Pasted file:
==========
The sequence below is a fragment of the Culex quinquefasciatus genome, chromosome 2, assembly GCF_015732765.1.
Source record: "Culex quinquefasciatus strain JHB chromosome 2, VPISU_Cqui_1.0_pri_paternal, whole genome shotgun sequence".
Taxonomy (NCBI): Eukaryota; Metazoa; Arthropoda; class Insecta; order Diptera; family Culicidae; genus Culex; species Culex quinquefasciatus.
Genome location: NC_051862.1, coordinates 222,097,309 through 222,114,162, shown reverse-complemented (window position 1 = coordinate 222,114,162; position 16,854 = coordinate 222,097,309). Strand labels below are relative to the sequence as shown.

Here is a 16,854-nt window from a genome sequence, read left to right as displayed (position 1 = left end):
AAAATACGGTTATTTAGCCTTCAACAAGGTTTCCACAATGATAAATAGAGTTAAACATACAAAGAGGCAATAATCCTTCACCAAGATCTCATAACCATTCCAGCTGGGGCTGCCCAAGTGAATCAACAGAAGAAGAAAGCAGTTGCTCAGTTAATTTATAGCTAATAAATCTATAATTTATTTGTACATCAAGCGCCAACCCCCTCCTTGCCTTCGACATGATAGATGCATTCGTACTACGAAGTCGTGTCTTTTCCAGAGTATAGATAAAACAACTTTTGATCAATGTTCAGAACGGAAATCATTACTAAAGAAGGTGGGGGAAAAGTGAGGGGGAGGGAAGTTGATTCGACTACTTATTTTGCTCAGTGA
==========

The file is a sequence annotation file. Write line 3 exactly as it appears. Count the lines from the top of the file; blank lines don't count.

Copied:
Taxonomy (NCBI): Eukaryota; Metazoa; Arthropoda; class Insecta; order Diptera; family Culicidae; genus Culex; species Culex quinquefasciatus.